It will be no surprise to those living in New South Wales to hear that housing affordability is the most challenging in their state. According to the Property Council of Australia‘s 2015 Development Assessment Report Card, NSW is the only state that has not taken steps to improve its planning process over the past twelve months. To be fair through, the report does note that with the Baird Government being re-elected in March 2015 and an upper house that is balanced to potentially support the planning overhaul, reforms are now in a good position to get under way.
High demand for the housing stock available, has seen Treasury use the “bubble” word recently in relation to Sydney house prices. Surely low interest rates are helping borrowers though, aren’t they? Well, not necessarily.
According to CANSTAR’s calculations, back in 2000, for example, an average NSW household was required to spend approximately 21% of their after-tax household income on home loan repayments (assuming average house prices and a 25 year loan). Now, that figure is 24% of household income.
That increase in the proportion of income required to service a mortgage comes against a backdrop of falling interest rates. Back in 2000, average home loan interest rates were around eight percent, compared to the historically low current average rate of 5.65%. In other words, despite a more than two percent fall in home loan interest rates, it’s taking a greater proportion income now to afford the mortgage.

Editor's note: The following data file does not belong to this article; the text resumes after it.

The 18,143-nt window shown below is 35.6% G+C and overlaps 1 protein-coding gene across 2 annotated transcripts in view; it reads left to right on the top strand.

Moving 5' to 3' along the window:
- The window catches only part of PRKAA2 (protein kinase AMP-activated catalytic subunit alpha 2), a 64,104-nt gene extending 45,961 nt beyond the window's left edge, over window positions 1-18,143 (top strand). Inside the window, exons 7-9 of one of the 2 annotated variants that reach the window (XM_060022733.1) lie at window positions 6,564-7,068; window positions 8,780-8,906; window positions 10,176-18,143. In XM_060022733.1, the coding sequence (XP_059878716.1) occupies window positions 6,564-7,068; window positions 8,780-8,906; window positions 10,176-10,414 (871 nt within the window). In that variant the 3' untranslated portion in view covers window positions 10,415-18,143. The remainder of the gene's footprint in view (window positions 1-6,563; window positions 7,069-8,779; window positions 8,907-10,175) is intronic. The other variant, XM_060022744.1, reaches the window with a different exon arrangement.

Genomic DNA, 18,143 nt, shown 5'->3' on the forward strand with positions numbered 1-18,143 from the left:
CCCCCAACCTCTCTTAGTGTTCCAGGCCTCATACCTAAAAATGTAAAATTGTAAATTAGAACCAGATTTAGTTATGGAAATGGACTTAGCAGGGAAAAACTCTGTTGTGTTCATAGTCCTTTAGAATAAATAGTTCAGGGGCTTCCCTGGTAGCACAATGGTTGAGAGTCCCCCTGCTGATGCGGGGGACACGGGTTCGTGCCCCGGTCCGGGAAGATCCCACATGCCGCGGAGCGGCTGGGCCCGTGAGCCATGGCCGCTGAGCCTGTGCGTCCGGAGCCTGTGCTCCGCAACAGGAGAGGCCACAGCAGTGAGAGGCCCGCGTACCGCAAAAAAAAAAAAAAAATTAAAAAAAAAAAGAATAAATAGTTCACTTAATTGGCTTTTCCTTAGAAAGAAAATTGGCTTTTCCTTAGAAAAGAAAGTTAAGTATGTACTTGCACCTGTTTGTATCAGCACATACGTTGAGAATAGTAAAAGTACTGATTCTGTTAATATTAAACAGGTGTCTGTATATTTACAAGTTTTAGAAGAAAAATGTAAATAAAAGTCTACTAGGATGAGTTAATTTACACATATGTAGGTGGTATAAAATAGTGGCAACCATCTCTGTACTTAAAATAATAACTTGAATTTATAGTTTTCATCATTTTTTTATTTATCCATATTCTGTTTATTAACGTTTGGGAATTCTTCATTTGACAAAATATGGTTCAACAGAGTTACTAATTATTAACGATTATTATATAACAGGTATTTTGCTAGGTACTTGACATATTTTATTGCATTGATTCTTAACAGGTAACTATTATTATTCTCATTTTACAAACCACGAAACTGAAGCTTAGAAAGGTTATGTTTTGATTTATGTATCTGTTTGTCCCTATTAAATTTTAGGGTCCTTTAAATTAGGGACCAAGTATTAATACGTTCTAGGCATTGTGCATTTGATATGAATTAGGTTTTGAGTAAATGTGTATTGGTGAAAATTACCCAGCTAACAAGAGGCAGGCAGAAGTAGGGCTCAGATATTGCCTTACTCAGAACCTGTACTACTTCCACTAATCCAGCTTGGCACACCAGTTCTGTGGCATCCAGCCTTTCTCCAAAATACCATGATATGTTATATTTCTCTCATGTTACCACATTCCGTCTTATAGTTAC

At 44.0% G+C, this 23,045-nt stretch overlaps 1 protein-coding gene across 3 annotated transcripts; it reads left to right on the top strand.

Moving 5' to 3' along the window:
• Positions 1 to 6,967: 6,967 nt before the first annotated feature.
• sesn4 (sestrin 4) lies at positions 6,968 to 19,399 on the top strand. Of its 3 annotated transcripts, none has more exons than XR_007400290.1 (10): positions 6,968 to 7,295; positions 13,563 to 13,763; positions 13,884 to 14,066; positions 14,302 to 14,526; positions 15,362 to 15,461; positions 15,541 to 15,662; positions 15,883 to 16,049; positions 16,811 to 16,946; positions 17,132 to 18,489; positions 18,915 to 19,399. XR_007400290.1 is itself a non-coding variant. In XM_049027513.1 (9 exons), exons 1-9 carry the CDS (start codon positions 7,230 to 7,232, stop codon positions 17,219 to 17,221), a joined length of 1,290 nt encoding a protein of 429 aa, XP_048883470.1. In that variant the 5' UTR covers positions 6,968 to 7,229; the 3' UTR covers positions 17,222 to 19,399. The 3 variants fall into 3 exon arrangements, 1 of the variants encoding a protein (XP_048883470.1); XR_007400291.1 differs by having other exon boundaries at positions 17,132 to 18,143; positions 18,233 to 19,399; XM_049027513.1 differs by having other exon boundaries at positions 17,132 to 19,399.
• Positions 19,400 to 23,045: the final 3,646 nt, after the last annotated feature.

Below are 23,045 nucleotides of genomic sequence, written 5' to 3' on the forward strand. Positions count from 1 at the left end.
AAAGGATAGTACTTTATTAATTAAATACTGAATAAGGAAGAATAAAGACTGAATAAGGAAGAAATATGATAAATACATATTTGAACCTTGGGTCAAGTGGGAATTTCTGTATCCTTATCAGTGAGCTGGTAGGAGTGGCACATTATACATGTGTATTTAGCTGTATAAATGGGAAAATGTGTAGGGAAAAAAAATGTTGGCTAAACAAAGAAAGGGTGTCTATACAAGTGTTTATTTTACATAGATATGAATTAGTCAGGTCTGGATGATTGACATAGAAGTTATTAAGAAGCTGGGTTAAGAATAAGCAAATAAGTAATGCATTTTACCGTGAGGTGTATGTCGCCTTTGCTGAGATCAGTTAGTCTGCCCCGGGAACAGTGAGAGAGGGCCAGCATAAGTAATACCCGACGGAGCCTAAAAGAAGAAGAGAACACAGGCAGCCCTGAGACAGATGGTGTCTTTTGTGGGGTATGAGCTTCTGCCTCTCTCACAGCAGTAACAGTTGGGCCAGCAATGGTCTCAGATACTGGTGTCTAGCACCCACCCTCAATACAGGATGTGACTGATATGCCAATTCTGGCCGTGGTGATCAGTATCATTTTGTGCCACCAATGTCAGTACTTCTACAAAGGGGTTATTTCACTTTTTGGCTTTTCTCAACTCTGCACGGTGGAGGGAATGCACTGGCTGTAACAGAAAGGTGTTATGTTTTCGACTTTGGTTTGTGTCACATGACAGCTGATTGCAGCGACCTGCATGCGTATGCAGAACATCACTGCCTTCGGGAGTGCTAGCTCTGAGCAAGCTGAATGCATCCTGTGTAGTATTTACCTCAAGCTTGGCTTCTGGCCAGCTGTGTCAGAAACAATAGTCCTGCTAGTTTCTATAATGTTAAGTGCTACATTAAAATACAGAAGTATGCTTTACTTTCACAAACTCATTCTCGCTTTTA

Home loan affordability – historical comparison
Housing affordability has been worse in the past of course – but not for very long. Back in the late eighties/early nineties home loan interest rates soared to an average of 17% which, for a few short years, made housing affordability as a percentage of after-tax household income even worse than it is now. .
New South Wales
|Average house price||$84,800||$384,500|
|Average loan (assuming 20% equity)||$67,840||$307,600|
|Average annual household income (after tax)||$40,164||$96,528|
|Average interest rate||17.00%||5.65%|
|Percentage of income||29%||24%|
The assumptions made in the above calculation are included in the footnote to this article.
So in 1990 those in NSW were paying a crippling 29% of their after-tax household income on mortgage repayments. Given the average home loan interest rate back then of 17%, it?s understandable that mortgage repayments were taking such a big chunk of household income. And yet now – with historically low interest rates – those in NSW are paying 24% of their household income, on average, towards a mortgage.
Consider this: if home loan rates were currently 17%, households would be putting an average of 55% of their income towards loan repayments! It’s a real indication of how average property prices have outstripped wages growth over the past generation.
Here?s a graph version of NSW mortgage repayments as a percentage of household income, plotted against mortgage interest rates, over the past 25 years.
It?s particularly worrying that in the past few years as interest rates have fallen, the percentage of household income needed to service an average home loan has continued to rise. Bubble indeed…
Try out our Home Loan Borrowing Power Calculator to get an idea of how much you’re able to borrow.
Assumptions used in calculation
The following assumptions have been made while doing the calculations:
- House Prices/Average Loan Amounts are based on ABS Housing and Finance Data and incorporate the following:
- Constructions of dwellings
- Purchase of new dwellings
- Purchase of established dwellings
- The final amount was the average of the above
- Interest Rate is based on RBA’s data (Indicator Lending Rates) – Lending rate, Housing loans, Standard variable
- Monthly Net Income for a household was calculated using ABS Data – Average Weekly Earnings (for each State) and was the sum of the following:
- Earnings – Male Total
- Earnings – Female Total
- Loan Term of 25 years